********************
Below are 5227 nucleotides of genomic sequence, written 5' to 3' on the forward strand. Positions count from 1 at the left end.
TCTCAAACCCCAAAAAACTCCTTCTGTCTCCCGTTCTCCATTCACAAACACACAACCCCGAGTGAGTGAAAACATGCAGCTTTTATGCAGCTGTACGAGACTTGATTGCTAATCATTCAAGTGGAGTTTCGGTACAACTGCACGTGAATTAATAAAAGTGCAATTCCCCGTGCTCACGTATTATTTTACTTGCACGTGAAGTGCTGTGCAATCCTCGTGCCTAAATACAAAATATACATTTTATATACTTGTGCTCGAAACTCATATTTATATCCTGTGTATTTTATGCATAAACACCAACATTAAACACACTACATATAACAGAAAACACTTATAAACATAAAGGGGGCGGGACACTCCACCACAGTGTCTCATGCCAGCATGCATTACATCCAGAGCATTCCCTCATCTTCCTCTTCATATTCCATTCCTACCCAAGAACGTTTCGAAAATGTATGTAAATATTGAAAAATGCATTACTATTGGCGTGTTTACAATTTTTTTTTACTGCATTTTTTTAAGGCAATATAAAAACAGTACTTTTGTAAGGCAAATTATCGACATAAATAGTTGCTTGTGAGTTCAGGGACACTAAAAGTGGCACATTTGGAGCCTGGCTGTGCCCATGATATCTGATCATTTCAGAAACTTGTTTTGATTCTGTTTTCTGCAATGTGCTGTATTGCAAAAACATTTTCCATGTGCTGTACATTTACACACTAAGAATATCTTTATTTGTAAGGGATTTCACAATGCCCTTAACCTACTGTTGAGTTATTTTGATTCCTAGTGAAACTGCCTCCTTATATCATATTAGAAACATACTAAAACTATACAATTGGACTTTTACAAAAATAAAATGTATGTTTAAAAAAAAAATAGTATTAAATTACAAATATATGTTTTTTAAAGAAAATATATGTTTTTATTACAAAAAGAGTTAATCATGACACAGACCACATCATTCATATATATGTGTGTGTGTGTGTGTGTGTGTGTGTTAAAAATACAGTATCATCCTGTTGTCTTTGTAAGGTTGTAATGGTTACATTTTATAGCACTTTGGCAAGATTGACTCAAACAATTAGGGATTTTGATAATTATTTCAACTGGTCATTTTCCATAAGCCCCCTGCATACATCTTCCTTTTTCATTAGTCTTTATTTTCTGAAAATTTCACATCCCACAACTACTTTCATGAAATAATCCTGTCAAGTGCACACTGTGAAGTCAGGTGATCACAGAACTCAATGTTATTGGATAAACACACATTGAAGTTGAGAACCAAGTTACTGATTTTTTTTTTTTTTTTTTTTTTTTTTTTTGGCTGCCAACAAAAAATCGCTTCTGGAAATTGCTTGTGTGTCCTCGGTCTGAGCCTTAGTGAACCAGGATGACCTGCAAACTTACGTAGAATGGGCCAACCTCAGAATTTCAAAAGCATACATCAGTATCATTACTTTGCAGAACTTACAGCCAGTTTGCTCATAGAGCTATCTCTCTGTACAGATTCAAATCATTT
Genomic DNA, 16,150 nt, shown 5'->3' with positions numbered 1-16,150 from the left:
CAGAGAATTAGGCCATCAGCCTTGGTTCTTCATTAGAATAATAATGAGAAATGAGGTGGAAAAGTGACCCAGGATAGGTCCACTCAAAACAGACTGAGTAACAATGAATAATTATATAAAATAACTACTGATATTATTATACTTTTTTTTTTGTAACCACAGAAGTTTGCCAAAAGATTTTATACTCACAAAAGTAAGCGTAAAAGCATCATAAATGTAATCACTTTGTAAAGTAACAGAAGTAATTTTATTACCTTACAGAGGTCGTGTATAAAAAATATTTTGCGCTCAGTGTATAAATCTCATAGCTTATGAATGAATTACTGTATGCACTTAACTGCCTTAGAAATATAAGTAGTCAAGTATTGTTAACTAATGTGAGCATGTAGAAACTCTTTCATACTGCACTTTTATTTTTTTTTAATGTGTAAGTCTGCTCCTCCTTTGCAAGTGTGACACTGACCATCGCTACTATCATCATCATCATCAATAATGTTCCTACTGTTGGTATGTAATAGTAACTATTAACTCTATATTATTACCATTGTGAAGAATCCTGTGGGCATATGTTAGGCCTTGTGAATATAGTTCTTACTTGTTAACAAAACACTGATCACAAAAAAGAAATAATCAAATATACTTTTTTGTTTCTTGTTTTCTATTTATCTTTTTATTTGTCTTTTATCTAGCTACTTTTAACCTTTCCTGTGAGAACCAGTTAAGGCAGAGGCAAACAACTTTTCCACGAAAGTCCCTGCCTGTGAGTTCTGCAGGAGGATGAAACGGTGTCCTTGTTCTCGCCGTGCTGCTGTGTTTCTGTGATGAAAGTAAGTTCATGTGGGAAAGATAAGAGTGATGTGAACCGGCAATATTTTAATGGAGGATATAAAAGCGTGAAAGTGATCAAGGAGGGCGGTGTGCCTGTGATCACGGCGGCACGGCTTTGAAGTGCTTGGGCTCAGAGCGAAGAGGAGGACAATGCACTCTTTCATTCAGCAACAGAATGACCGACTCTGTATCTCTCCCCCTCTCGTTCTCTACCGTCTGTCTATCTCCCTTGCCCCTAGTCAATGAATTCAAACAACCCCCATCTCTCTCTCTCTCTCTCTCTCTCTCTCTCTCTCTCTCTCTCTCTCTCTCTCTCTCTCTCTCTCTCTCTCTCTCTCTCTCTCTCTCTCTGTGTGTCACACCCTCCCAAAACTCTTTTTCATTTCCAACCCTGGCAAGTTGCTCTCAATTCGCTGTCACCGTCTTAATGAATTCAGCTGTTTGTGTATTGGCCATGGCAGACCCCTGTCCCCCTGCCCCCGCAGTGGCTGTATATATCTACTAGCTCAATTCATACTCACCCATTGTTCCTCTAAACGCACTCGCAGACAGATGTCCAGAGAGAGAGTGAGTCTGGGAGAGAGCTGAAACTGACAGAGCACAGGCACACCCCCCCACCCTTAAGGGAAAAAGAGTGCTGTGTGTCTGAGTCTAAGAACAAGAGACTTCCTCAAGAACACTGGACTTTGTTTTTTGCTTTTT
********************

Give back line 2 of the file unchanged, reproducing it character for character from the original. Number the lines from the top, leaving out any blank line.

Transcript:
TCTCAAACCCCAAAAAACTCCTTCTGTCTCCCGTTCTCCATTCACAAACACACAACCCCGAGTGAGTGAAAACATGCAGCTTTTATGCAGCTGTACGAGACTTGATTGCTAATCATTCAAGTGGAGTTTCGGTACAACTGCACGTGAATTAATAAAAGTGCAATTCCCCGTGCTCACGTATTATTTTACTTGCACGTGAAGTGCTGTGCAATCCTCGTGCCTAAATACAAAATATACATTTTATATACTTGTGCTCGAAACTCATATTTATATCCTGTGTATTTTATGCATAAACACCAACATTAAACACACTACATATAACAGAAAACACTTATAAACATAAAGGGGGCGGGACACTCCACCACAGTGTCTCATGCCAGCATGCATTACATCCAGAGCATTCCCTCATCTTCCTCTTCATATTCCATTCCTACCCAAGAACGTTTCGAAAATGTATGTAAATATTGAAAAATGCATTACTATTGGCGTGTTTACAATTTTTTTTTACTGCATTTTTTTAAGGCAATATAAAAACAGTACTTTTGTAAGGCAAATTATCGACATAAATAGTTGCTTGTGAGTTCAGGGACACTAAAAGTGGCACATTTGGAGCCTGGCTGTGCCCATGATATCTGATCATTTCAGAAACTTGTTTTGATTCTGTTTTCTGCAATGTGCTGTATTGCAAAAACATTTTCCATGTGCTGTACATTTACACACTAAGAATATCTTTATTTGTAAGGGATTTCACAATGCCCTTAACCTACTGTTGAGTTATTTTGATTCCTAGTGAAACTGCCTCCTTATATCATATTAGAAACATACTAAAACTATACAATTGGACTTTTACAAAAATAAAATGTATGTTTAAAAAAAAAATAGTATTAAATTACAAATATATGTTTTTTAAAGAAAATATATGTTTTTATTACAAAAAGAGTTAATCATGACACAGACCACATCATTCATATATATGTGTGTGTGTGTGTGTGTGTGTGTGTTAAAAATACAGTATCATCCTGTTGTCTTTGTAAGGTTGTAATGGTTACATTTTATAGCACTTTGGCAAGATTGACTCAAACAATTAGGGATTTTGATAATTATTTCAACTGGTCATTTTCCATAAGCCCCCTGCATACATCTTCCTTTTTCATTAGTCTTTATTTTCTGAAAATTTCACATCCCACAACTACTTTCATGAAATAATCCTGTCAAGTGCACACTGTGAAGTCAGGTGATCACAGAACTCAATGTTATTGGATAAACACACATTGAAGTTGAGAACCAAGTTACTGATTTTTTTTTTTTTTTTTTTTTTTTTTTTTGGCTGCCAACAAAAAATCGCTTCTGGAAATTGCTTGTGTGTCCTCGGTCTGAGCCTTAGTGAACCAGGATGACCTGCAAACTTACGTAGAATGGGCCAACCTCAGAATTTCAAAAGCATACATCAGTATCATTACTTTGCAGAACTTACAGCCAGTTTGCTCATAGAGCTATCTCTCTGTACAGATTCAAATCATTT